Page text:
Cliff Hurst
Cliff Hurst, Ph.D.
Assistant Professor
B.A. University of Virginia
M.A. The Fielding Institute
Ph.D. The Fielding Institute

Areas of Experience

  • Entrepreneurship/Entrepreneurial Judgment
  • Social Entrepreneurship
  • Conscious Capitalism
  • Human judgment and decision-making
  • About Cliff Hurst, Ph.D.

    The fall of 2015 marks the beginning of my fourth year here at Westminster.  I really enjoy teaching here. I am part of the management division and  teach primarily in the MBA program. I'm also beginning to teach more frequently in the undergraduate curriculum. Mostly, I teach in the Entrepreneurship certificate. I teach courses including: Entrepreneurship, Business Plan Development,  Marketing New Ventures, and Social Entrepreneurship. This fall, I look forward to teaching a  freshman seminar on leadership for Westminster Scholars. 

    During the summer of 2015, I was awarded a Gore Individual Summer Research Grant to continue my study of how we can measure entrepreneurial judgment. If you know any entrepreneurs who may be interested in participating in this research, please visit my personal web site for details. 

    I received my Bachelor of Arts from the University of Virginia and my MA and PhD from Fielding Graduate University .Prior to becoming a full-time faculty member of Westminster College, I operated my own Organizational Development consulting practice for 24 years. I have previously taught as an adjunct faculty at the University of San Francisco, UC Berkeley International Certificate program, and at Santa Clara University. I also have prior experience in sales and marketing management in the recreational boating industry and served for 5 years as an officer of U.S. Marines.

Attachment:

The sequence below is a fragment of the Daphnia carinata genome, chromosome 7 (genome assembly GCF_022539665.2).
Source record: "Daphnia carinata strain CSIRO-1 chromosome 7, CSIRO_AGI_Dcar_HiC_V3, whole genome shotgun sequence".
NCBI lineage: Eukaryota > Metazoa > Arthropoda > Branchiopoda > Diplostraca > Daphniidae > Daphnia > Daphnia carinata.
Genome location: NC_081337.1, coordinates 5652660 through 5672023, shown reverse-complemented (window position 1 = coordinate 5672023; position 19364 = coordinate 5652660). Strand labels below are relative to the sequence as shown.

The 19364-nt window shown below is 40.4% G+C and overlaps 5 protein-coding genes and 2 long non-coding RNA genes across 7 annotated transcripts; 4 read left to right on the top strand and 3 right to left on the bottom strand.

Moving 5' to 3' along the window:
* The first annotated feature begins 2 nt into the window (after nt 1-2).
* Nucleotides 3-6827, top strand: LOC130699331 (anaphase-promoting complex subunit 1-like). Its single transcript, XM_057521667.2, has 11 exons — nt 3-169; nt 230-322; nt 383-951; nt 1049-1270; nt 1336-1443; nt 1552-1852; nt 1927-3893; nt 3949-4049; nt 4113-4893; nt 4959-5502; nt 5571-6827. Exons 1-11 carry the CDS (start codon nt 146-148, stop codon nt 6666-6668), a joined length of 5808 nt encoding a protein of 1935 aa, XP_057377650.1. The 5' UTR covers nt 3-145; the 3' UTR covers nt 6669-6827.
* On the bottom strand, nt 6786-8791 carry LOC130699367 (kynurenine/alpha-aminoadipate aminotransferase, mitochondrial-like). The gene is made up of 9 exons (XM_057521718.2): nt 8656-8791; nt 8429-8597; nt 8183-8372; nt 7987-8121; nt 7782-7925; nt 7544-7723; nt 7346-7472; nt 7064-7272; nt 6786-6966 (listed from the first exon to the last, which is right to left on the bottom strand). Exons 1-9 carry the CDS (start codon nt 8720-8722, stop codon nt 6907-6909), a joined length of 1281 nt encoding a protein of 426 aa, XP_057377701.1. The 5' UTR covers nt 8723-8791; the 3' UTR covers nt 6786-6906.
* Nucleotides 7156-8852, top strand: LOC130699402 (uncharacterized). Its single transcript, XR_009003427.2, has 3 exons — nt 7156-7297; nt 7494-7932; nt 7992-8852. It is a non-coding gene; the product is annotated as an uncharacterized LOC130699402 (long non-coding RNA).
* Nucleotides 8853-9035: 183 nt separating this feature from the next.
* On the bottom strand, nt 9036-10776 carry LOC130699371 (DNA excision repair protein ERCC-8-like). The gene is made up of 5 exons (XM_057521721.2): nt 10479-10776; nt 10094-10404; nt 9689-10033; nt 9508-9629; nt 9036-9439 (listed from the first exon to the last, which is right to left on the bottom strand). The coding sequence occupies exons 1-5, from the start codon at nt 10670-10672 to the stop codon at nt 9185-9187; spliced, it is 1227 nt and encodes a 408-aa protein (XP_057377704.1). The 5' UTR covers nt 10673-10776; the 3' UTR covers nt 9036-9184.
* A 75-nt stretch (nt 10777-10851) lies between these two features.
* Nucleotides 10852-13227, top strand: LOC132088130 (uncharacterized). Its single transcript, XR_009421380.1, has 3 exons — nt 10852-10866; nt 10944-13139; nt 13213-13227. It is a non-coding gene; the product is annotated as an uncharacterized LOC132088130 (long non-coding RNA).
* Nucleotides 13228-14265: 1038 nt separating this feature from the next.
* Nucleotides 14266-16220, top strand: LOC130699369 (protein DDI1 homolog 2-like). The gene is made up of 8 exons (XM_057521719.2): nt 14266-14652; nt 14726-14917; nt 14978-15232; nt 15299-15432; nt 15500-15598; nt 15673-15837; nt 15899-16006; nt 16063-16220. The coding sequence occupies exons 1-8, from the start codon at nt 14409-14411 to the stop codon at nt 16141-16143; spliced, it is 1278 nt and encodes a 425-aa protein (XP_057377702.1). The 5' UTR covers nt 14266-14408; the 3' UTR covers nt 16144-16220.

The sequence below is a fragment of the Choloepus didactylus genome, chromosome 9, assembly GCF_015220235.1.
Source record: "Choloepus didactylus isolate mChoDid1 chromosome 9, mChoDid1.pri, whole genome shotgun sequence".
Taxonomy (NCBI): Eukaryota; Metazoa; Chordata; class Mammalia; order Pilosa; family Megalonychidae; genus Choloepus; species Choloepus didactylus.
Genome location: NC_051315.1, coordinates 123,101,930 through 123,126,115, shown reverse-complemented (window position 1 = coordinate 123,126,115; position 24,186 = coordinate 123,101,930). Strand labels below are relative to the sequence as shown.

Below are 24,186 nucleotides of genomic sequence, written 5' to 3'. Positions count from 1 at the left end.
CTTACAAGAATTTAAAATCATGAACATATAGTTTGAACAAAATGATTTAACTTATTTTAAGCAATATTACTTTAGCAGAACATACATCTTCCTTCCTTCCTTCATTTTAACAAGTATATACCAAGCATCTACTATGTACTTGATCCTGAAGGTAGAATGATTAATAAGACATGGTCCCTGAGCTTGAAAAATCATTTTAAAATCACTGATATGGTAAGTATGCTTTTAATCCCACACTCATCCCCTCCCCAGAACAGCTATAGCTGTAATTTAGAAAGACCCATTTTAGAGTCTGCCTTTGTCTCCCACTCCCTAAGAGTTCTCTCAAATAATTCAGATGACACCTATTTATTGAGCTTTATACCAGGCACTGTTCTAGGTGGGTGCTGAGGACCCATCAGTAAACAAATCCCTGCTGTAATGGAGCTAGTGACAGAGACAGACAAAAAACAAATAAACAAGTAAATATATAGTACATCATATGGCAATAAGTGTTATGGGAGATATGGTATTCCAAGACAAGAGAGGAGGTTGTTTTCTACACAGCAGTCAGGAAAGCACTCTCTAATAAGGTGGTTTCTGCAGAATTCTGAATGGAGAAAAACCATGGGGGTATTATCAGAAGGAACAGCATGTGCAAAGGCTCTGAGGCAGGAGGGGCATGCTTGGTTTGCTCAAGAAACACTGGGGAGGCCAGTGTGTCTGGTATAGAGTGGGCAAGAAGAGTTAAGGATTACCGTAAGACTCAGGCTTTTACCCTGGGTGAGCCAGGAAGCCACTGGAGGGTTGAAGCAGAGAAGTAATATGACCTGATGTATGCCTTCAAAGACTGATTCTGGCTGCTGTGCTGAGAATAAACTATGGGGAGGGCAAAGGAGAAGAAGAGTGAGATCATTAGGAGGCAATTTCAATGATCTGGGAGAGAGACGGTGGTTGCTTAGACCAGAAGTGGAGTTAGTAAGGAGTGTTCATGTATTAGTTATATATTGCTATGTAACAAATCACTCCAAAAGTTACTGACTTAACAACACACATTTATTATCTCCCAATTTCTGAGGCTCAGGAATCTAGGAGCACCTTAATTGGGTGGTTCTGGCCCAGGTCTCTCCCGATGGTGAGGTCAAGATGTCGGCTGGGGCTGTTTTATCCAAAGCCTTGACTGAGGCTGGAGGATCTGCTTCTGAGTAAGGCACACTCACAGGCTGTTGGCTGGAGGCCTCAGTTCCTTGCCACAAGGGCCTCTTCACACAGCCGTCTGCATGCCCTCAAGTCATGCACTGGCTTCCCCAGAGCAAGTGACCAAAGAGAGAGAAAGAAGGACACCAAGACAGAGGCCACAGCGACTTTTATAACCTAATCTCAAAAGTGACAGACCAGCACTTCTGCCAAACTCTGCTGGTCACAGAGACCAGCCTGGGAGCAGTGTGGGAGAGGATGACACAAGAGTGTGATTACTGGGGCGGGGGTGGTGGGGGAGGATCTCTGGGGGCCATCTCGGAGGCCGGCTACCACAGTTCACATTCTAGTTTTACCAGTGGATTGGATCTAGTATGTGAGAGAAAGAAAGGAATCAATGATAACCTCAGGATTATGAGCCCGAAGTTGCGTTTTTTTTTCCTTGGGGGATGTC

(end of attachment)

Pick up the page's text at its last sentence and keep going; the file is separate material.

I take a keen academic interest in human judgment and decision-making, especially the judgment and decision-making of entrepreneurs. I'm an avid student of a value theory known as formal axiology. The person who first developed the theory of formal axiology is the late Dr. Robert S. Hartman. In addition to being a professor of philosophy, Hartman also consulted with executives of several of the largest organizations in the U.S. One of those was Nationwide Insurance.

    During a workshop he gave to executives at Nationwide, Hartman outlined four steps to a successful life. Those steps are: to know yourself, to choose yourself, to grow yourself, and to give yourself... to a cause larger than you. I can think of no better description of the aims of higher education.

    In July of 2015, I was interviewed for a Podcast by Fast Leader. If you want to learn a more about my teaching philosophy, you can view that by visiting: clicking here.

    I am actively involved with a number of entrepreneurship organizations locally, including: Impact Hub, Beehive Startups, Wayne Brown Institute, P3Utah, and Westminster's own Center for Entrepreneurship. In addition, I serve on the Board of Directors of the Robert S. Hartman Institute for Formal and Applied Axiology. I'm a co-editor of the Journal of Formal Axiology Theory and Practice and am a frequent contributor to that journal.




    My Personal Web Site: